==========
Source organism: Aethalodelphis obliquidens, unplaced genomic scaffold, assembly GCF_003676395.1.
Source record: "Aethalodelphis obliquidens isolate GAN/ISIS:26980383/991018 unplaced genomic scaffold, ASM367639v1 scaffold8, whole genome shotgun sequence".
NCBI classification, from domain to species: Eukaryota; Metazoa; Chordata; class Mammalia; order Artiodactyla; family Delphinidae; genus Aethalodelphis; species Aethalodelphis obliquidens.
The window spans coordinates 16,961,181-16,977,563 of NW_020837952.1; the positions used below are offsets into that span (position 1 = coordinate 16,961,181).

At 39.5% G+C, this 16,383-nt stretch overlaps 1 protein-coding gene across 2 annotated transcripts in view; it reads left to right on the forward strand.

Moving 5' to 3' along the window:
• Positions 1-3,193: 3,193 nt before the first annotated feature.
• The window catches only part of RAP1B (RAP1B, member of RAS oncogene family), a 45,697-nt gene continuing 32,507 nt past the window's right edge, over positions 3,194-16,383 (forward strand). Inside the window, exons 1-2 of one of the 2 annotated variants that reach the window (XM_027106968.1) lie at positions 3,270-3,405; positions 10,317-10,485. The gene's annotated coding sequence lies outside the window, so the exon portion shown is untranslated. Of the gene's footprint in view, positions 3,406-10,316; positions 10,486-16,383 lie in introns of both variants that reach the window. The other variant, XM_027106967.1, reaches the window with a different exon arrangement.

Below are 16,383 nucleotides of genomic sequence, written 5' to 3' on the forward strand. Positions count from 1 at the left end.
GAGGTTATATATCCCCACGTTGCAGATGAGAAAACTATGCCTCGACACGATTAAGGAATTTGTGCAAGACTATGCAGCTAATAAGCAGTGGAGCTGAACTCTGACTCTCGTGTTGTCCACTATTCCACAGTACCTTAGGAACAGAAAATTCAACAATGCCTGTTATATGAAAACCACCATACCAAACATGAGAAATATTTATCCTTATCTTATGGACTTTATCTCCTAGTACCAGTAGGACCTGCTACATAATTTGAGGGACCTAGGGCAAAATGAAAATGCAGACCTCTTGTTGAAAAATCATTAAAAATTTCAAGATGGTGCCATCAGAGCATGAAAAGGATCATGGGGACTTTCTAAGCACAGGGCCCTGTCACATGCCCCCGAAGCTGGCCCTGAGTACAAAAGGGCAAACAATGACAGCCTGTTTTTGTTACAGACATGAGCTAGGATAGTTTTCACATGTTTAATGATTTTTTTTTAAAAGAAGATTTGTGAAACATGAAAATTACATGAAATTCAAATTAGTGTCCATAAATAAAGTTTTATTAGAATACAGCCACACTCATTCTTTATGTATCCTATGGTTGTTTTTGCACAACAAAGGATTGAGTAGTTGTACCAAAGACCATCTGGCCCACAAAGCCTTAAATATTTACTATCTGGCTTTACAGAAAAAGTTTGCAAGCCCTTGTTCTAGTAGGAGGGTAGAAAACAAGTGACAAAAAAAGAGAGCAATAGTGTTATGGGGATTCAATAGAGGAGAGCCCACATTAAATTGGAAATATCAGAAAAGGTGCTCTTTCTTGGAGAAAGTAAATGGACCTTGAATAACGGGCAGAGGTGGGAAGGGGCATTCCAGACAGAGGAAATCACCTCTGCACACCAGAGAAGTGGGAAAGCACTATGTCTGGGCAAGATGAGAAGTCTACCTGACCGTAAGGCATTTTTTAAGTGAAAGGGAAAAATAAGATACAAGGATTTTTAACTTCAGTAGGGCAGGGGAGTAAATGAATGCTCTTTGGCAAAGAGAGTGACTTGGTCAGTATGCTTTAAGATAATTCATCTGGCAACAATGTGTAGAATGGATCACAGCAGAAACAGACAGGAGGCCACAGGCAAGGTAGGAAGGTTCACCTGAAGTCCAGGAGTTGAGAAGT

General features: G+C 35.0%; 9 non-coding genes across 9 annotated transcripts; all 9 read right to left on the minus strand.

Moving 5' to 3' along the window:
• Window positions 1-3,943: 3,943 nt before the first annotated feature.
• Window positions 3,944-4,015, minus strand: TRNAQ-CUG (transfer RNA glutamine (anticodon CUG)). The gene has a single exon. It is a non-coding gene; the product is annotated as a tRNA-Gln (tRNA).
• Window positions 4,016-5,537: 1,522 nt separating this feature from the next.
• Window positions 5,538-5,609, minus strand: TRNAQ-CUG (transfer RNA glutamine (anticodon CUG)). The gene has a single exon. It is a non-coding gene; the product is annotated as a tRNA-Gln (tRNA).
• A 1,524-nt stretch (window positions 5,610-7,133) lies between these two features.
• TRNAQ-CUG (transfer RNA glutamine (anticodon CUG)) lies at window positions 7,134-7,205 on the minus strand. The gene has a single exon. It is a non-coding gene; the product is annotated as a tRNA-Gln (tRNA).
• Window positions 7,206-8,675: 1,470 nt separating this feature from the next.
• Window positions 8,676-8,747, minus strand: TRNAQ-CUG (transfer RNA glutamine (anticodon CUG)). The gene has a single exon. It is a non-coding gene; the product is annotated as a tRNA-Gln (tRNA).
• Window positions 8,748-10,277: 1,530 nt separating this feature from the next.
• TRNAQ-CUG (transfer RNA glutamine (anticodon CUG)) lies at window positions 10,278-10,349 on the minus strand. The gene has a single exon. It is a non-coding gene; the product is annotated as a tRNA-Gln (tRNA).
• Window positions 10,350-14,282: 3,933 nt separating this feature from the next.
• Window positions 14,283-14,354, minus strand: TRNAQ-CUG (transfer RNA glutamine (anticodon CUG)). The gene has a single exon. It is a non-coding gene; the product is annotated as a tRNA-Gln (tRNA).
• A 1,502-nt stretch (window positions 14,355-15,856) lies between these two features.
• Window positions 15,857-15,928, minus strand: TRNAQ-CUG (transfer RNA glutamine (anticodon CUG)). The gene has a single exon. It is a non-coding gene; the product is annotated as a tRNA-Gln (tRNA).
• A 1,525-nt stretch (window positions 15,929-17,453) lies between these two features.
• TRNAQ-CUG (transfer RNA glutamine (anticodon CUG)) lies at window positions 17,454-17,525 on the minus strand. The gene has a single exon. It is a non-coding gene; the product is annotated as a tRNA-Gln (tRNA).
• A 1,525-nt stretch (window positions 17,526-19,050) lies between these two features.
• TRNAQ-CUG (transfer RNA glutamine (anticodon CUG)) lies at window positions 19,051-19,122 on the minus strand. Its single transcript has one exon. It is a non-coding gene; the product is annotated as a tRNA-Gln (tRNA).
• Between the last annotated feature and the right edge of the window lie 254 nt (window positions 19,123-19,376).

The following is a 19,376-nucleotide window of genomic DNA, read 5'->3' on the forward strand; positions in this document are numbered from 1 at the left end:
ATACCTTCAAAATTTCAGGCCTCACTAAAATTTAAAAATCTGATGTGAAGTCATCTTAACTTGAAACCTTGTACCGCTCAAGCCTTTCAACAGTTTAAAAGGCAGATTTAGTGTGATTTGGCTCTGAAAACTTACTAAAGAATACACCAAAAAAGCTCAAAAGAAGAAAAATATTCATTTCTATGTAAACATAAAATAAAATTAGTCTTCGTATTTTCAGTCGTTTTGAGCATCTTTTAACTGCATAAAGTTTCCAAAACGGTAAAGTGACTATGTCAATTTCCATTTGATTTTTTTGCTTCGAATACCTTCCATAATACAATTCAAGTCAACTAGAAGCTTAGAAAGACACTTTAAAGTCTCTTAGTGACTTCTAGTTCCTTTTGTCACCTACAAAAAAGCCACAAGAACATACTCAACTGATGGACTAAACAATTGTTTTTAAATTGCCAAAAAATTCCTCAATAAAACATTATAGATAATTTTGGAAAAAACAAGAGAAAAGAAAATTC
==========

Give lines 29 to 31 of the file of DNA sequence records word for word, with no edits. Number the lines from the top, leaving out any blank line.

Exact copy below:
• A 1,525-nt stretch (window positions 17,526-19,050) lies between these two features.
• TRNAQ-CUG (transfer RNA glutamine (anticodon CUG)) lies at window positions 19,051-19,122 on the minus strand. Its single transcript has one exon. It is a non-coding gene; the product is annotated as a tRNA-Gln (tRNA).
• Between the last annotated feature and the right edge of the window lie 254 nt (window positions 19,123-19,376).